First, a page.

That is absurd. If the Catholic Church in this country is an extra-national institution functioning in Australia, how would he rank his own Church? It is a religious institution; and not being a national institution, since Australia professes no national religion, it, too, must be classed as an extra-national institution.

371. He said that the Roman Church could not help moulding citizens to an Italian conception of citizenship rather than British.

That is not true. On her own principles the Catholic Church is obliged to inculcate in this country an Australian conception of citizenship of the loftiest character, even as she teaches her children fidelity to their conscience and religion. As a professor of theology, in a recent lecture to our own students preparing for the priesthood, I spoke as follows; and I leave it to my listeners to judge for themselves as to whether my words could be branded as propaganda for Italian ideals. These were my words: "Love of country is an integral part of human nature. Patriotism awakens deep feelings within us, and it stands for love of the place, of the actual soil, the scenery, the history of the land of our origin. Now divine grace perfects nature. There is not a single natural virtue which our Lord is not prepared to consecrate and render divine and supernatural. Our loyalty to country is caught up and blended through Jesus Christ with our loyalty to God. So the Catholic Church has ever respected national characteristics. She unites people in the same faith and worship without in the least asking them to renounce their national differences. We are not only allowed to love our country, we are obliged before God to do so. It would be a sin not to do so. But we must ever remember that love of our own country does not warrant our blaming other people for loving theirs. They, too, have a duty of patriotism. And we must rejoice to see Frenchmen loving France; Irishmen loving Ireland; Americans loving America; Englishmen loving England; Germans loving Germany. If I were working in Japan, I would teach Japanese children that it was their duty to love Japan, even as Australian children must be taught to love Australia."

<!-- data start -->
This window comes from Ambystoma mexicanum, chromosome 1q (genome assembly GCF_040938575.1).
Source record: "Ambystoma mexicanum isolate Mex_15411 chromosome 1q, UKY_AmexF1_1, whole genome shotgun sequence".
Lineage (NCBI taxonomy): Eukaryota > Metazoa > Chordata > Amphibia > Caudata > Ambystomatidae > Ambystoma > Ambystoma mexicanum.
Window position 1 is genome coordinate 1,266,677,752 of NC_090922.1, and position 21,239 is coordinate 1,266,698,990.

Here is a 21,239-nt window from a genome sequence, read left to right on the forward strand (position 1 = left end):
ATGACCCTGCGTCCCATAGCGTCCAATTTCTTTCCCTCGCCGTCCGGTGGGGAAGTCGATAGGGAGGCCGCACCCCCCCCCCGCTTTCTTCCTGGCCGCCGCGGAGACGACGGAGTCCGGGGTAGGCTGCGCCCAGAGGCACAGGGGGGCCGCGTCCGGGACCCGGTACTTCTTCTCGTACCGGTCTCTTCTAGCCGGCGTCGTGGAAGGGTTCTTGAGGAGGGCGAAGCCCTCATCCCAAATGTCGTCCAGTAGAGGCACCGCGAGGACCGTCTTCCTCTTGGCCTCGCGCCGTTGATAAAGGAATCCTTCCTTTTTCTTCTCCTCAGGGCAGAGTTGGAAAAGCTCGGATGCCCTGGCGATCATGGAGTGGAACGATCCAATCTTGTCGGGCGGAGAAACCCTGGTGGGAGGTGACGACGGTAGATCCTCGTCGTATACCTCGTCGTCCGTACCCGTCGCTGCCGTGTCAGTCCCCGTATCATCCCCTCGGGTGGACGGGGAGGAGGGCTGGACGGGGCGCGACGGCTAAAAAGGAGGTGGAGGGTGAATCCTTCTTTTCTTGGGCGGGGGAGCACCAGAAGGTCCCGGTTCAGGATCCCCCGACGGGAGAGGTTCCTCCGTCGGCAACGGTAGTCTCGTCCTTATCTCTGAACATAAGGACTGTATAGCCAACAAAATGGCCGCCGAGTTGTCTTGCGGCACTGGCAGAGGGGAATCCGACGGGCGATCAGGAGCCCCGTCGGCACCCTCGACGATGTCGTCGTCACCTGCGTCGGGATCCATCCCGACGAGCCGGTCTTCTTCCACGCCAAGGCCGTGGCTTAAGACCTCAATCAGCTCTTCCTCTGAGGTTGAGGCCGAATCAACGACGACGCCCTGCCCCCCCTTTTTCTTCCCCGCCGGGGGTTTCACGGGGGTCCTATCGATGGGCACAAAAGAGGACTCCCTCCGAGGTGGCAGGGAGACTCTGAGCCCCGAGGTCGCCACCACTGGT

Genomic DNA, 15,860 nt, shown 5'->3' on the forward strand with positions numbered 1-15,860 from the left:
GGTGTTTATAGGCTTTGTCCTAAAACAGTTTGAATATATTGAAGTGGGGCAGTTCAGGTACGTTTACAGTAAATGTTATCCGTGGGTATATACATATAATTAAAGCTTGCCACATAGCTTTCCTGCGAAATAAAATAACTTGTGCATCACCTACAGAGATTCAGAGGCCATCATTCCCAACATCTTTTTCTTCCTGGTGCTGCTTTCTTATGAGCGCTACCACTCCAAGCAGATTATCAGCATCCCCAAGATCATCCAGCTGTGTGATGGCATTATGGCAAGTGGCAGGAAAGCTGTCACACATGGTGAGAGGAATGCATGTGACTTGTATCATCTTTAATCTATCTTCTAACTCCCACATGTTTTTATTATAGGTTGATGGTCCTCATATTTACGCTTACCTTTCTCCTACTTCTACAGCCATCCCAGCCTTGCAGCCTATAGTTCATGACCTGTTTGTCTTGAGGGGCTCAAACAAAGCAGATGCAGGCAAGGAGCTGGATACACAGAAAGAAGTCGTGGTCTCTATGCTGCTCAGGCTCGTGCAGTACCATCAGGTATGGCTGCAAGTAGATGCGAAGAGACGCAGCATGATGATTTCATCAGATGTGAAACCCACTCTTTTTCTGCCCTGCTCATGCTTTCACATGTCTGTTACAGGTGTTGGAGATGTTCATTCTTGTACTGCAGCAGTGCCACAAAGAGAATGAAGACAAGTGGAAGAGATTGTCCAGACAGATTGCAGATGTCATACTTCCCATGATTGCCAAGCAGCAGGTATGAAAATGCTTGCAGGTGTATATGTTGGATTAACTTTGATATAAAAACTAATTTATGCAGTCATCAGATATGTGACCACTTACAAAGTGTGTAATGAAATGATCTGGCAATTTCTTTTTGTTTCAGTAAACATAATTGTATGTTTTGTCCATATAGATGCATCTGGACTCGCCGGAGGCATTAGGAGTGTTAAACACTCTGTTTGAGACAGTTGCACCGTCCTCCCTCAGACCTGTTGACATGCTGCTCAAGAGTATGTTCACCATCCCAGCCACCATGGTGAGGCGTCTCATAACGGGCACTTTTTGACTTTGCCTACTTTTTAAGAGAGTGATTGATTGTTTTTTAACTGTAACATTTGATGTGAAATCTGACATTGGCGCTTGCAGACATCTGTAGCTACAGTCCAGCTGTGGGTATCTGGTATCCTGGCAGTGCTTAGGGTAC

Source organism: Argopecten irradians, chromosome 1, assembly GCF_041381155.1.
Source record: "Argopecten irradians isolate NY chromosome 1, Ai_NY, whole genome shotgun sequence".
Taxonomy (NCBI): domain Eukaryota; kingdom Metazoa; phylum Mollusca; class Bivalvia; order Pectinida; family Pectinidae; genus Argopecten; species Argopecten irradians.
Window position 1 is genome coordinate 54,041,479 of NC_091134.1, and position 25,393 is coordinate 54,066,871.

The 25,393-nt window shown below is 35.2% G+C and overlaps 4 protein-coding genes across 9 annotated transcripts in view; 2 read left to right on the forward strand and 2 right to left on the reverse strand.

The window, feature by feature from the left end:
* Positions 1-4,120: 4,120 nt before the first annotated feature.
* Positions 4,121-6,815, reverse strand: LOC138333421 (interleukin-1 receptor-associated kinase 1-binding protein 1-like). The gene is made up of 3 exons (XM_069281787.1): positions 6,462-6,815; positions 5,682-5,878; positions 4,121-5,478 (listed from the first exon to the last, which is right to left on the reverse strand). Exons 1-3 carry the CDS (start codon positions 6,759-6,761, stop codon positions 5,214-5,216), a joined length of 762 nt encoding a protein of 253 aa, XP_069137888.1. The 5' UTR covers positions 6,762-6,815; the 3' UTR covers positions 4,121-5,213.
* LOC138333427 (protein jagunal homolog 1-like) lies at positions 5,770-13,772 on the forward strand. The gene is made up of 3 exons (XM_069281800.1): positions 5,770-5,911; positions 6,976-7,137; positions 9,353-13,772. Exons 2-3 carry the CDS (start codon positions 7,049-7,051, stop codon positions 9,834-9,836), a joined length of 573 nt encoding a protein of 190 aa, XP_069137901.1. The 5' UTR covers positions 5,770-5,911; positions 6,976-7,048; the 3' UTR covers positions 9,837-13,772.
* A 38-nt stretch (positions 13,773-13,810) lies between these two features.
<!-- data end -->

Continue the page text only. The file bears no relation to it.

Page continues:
372. In times of national crisis Catholics are liable to be influenced, directly or indirectly, by their Church, which is primarily controlled outside the British Empire.

The spiritual control to which Catholics are subject does not vary with national ups and downs, nor does it ever interfere with genuine national duties. In times of political crisis, it would not conflict in any way with genuine obligations of loyalty to the country, whether directly or indirectly. It would urge the fulfillment of those duties. But, of course, that does not mean that Catholics, any more than other citizens, are obliged to agree with what any would-be fanatical patriot chooses to declare to be the demands of loyalty. There are many people who think that what they advocate is the only true form of loyalty to their country. But others have the right to differ with them. With the genuine obligations of loyalty Catholicism can never conflict.